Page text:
The Cape Elizabeth Town Council is scheduled to vote at its April 6 meeting on whether or not to accept the proposal. Assuming the answer is yes, Scarborough’s Town Council will follow suit with a vote of its own on April 15. In Maine, the assessor is the only position other than town manager hired directly by a town’s municipal officers. All other employees are hired by and answerable to the manager. The assessor, on the other hand, reports directly to the town council.

Sturgis is not without experience in that regard. He is a resident of Gray, where he has served on its town council since 2008 and currently sits as its chairman. A certified property appraiser with his own company, Sturgis Appraisals, Sturgis has worked as Cape Elizabeth’s tax assessor since February 2001. He formerly lived in New Gloucester, where he also chaired its board of selectmen. Sturgis is state representative, education chairman, and treasurer for the Maine Chapter of the International Association of Assessing Officers. He also chairs the Maine chapter of the American Lung Association.

If both the Cape Elizabeth and Scarborough town councils agree to share Sturgis, he would become responsible for the second highest valuation charge in the state. Cape has 4,502 real-estate and personal property accounts, while Scarborough has 11,536, for a combined state valuation of $5.4 billion — second only to Portland’s at $7.7 billion.

There is, of course, no guarantee town councilors will go for the collaborative concept.

“There council has had a long-time approach for us entering into regional collaborations and they always prefer models in which we deal with individual communities,” McGovern said in a March 31 interview, noting the town’s shared emergency dispatch services with Portland.

“However, there is concern that this agreement may draw away from some of his [Sturgis’] activities for us,” McGovern said. “That’s because he’s someone who supports things in our organization other than assessing. For example, today he was staffing the senior citizens advisory committee.”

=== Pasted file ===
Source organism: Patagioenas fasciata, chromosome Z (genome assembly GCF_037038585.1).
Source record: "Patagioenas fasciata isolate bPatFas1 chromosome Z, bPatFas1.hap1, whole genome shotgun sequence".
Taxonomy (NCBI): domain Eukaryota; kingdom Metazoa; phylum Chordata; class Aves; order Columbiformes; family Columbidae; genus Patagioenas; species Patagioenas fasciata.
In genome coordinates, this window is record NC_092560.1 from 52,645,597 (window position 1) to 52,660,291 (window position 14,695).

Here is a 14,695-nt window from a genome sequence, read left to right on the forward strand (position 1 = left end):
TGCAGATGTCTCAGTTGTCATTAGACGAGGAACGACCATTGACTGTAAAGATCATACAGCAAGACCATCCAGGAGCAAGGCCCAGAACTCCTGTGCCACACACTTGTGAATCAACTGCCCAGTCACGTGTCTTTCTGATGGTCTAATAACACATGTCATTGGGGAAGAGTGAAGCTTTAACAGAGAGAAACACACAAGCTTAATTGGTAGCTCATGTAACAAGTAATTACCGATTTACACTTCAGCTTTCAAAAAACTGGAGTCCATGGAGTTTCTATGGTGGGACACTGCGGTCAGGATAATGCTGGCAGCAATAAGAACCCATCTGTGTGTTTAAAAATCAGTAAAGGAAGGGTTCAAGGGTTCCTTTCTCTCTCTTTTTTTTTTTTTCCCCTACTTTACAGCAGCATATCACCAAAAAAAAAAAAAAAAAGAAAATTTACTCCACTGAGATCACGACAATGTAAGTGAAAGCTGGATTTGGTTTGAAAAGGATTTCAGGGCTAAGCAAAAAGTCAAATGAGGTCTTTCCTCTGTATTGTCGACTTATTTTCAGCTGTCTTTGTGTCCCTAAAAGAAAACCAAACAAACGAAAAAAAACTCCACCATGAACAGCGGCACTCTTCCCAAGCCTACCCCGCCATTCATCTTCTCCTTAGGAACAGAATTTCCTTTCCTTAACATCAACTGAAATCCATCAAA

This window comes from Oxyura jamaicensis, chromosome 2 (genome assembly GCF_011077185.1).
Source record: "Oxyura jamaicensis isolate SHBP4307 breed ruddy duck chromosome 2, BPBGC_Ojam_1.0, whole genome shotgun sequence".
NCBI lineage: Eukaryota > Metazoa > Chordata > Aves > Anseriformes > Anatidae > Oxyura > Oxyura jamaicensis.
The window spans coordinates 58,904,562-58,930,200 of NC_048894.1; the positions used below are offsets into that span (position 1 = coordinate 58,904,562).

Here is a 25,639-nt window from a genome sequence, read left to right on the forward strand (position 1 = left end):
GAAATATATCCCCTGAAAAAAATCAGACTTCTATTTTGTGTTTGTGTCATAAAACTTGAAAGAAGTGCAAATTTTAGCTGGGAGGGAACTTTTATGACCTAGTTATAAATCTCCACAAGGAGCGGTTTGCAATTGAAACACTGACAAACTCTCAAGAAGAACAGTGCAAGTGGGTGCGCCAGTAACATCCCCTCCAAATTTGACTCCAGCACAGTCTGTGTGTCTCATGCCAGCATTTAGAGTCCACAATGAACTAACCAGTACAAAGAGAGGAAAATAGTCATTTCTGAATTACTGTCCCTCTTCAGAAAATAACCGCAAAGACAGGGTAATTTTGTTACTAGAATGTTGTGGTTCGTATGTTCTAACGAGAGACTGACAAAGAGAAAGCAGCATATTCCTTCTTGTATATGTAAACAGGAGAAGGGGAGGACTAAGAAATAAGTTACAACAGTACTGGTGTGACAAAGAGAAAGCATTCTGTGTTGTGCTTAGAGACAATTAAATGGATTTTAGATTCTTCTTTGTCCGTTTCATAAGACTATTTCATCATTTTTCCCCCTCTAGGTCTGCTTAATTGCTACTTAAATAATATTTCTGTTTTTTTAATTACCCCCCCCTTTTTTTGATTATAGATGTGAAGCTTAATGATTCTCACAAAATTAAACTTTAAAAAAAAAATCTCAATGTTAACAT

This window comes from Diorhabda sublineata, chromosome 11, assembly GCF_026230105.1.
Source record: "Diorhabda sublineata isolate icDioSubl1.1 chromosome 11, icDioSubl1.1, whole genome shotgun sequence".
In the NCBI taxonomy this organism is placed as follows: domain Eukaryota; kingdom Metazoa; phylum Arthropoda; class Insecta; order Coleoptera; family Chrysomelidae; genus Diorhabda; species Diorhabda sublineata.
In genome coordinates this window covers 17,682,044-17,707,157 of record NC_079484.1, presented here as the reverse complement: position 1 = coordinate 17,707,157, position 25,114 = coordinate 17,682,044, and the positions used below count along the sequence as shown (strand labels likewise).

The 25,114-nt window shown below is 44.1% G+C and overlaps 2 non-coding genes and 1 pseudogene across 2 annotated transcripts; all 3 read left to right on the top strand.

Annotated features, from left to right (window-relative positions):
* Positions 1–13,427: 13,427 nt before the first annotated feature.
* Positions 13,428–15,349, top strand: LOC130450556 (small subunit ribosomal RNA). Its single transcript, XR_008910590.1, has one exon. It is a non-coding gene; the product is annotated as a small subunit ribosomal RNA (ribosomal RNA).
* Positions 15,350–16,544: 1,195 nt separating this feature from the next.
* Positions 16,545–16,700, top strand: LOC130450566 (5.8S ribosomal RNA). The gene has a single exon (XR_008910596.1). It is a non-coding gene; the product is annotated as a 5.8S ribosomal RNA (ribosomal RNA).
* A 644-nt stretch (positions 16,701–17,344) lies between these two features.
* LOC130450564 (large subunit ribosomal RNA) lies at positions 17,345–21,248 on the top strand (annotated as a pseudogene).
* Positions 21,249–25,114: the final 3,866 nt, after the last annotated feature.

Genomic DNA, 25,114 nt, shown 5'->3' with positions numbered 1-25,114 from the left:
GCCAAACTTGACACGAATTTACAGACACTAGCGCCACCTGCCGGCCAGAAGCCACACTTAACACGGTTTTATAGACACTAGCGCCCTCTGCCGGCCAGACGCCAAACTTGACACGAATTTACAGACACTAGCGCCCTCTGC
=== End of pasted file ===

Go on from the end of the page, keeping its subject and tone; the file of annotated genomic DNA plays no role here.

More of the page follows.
However, McGovern noted that Cape town hall has two staffers shared by himself, Sturgis and Town Planner Maureen O’Meara, who could be pressed into service to pick up some of the slack.

Hall has acknowledged that customer service in Scarborough’s assessing department may evolve under the new arrangement. He said throughout the years residents have stopped by the assessing office unannounced to speak about their concern. Residents may have to rely more on appointments under the new partnership.

“There will definitely be some differences in how we do things, but the quality of assessing won’t be lost,” Hall said. “We may need to plug some gaps, but I think we will have adequate coverage.”

This is the second recent example of Scarborough regionalizing municipal services with neighboring communities. Last year, the town reached an agreement to handle Old Orchard Beach’s emergency dispatch calls. The Scarborough Public Safety Center began fielding calls for both communities in early February.

While shared assessors is a growing trend — Penobscot County has recently considered following Cumberland County’s example — Hall has hinted the local agreement, if approved, may not be a permanent fix. Eventually, a new crop of trained tax assessors should rise up to replace the wave now approaching retirement age.

“The landscape of assessing will change with retirements over the next three to five years. This was an opportunity for us to transition,” he said.